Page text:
HarperOkay, backstory out of the way, it was around Wolfe’s departure and Engels’s arrival that I started mulling around a lot of ideas in my head; ideas that focused on how I imagined the characters interacting and how they’d react to events within the episodes. Again, I kept focusing on Beka and Harper because they had the most history within the timeline of the show and yet it went largely unexplored. So, this being the early days of internet fan forums and interactions, I found one that seemed to have the most activity and started writing what were essentially tags to each episode focusing on Beka and Harper. Entitled “Coda”, though not to be confused with Wolfe’s own “Coda” script posted after the series ended, it was my way of getting ideas out of my head and exploring what I thought was a fairly rich science fiction universe. Eventually, the forum shut down (I still can’t remember the name of it), but a new one sprung up, the still-operating ExIsle. If you dare, I’m pretty sure a few of my stories are still posted and awaiting someone’s critique of pieces written when I was in high school. I cringe at the thought of all those grammatical errors and oddly worded sentences.

The point is, when I started writing these stories another avenue of creativity opened up to me. I’d written poetry before and a couple of pieces where I experimented with prose, but it was just something I dabbled in, not something I took all that seriously. As I continued to post to ExIsle, I began to focus more on the stories I produced and it was through the process of writing fanfiction that I developed the skills I utilize in my writing even now.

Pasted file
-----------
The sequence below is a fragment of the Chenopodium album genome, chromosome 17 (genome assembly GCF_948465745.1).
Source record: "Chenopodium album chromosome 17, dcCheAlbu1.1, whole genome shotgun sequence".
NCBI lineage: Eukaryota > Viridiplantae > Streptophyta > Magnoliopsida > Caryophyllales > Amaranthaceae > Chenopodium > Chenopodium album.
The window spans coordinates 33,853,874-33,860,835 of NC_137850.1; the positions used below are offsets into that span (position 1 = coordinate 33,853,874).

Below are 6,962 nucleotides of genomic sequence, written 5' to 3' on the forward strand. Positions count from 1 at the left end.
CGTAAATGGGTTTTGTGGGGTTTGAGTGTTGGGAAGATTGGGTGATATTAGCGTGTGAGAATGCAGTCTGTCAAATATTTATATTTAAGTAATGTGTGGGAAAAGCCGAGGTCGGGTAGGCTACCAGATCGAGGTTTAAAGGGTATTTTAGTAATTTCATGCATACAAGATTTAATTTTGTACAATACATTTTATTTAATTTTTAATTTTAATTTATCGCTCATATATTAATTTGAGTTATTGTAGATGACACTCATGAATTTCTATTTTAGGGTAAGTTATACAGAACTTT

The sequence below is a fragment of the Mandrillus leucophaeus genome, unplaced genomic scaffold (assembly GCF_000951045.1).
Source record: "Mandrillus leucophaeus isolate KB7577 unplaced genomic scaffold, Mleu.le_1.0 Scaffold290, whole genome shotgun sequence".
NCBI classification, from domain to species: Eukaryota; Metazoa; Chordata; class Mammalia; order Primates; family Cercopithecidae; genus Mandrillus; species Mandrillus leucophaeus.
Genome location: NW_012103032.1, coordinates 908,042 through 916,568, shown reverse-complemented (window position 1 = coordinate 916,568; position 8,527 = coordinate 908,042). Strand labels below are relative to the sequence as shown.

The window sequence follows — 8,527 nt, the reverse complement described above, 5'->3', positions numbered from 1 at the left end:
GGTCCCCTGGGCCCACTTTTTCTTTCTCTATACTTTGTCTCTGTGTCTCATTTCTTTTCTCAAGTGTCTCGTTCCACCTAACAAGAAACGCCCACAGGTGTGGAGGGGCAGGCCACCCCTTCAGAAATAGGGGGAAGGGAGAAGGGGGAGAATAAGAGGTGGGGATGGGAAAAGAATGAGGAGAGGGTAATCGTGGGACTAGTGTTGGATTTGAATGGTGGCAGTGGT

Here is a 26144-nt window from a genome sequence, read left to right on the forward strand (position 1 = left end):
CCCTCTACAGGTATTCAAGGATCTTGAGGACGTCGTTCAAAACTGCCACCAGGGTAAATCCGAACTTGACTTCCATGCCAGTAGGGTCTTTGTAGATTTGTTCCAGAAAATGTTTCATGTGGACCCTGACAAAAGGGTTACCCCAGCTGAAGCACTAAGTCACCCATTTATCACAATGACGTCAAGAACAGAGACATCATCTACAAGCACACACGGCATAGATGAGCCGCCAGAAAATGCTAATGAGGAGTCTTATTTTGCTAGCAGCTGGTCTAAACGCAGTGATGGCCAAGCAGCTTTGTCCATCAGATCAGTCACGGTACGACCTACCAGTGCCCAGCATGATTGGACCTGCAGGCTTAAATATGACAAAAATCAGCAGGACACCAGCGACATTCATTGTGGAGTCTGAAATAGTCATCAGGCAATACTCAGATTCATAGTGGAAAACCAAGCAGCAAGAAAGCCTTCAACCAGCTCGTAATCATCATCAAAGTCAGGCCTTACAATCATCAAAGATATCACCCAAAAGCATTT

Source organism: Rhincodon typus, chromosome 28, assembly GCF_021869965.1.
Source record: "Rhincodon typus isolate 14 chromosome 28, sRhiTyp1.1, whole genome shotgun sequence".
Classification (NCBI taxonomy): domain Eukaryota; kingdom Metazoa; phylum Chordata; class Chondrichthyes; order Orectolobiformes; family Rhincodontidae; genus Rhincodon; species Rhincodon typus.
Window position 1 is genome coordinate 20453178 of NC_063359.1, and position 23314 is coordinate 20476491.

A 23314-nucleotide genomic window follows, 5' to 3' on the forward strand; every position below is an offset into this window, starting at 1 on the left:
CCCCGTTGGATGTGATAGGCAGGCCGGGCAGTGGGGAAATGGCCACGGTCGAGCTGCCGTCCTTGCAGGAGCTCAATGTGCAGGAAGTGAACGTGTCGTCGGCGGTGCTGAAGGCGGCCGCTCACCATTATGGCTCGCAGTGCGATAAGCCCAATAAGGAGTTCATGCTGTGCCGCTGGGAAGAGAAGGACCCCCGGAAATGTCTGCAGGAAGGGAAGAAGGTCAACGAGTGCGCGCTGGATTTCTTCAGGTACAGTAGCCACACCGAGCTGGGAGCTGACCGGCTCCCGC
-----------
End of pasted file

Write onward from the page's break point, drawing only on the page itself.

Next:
The inner perfectionist in me really started to emerge where dialogue is concerned. For those of you who haven’t seen the show, Harper is a hyperactive, fast-talking, socially-inept genius responsible for a lot of exposition and technical jargon. So, naturally, I became attached to the character but it made for a difficult learning curve when it came to writing him. As a fan of the show, I had the benefit of seeing the finished product, the hard work of the show’s writers and the actor bringing the character to life. I felt then that it was only right to try and at least capture Harper’s voice whenever possible. Harper also had a darker past as a slave on Earth that produced a few prejudices and nightmare fuel when dealing with Nietzschean overlords or fearsome Magog, but it was important, at least to me, to keep his sense of humor intact. It was a tension reliever as much as a defense mechanism and it seemed only Beka, Trance, and to some degree, Rev Bem, who could see through him. I think there was also an unspoken challenge in getting Harper’s voice as close to the television show as possible. His voice stood out, which made him both the easiest to differentiate and yet the hardest to pin down. Being on the forum meant I read as much as I wrote and whenever an author managed to capture what made Harper Harper it made the story that much better. In sins-bekaharp-smmy mind, it meant the author figured something out. They listened to the cadence, the rhythm, and the sound of Seamus Harper and managed to channel it into their writing. It’s a skill I continue to hone as I move towards more prose writing, but it’s just as helpful for writing academic papers as it is reviews. Voice is important; it’s distinctive and if you can figure out a character’s voice, then you can figure out your own.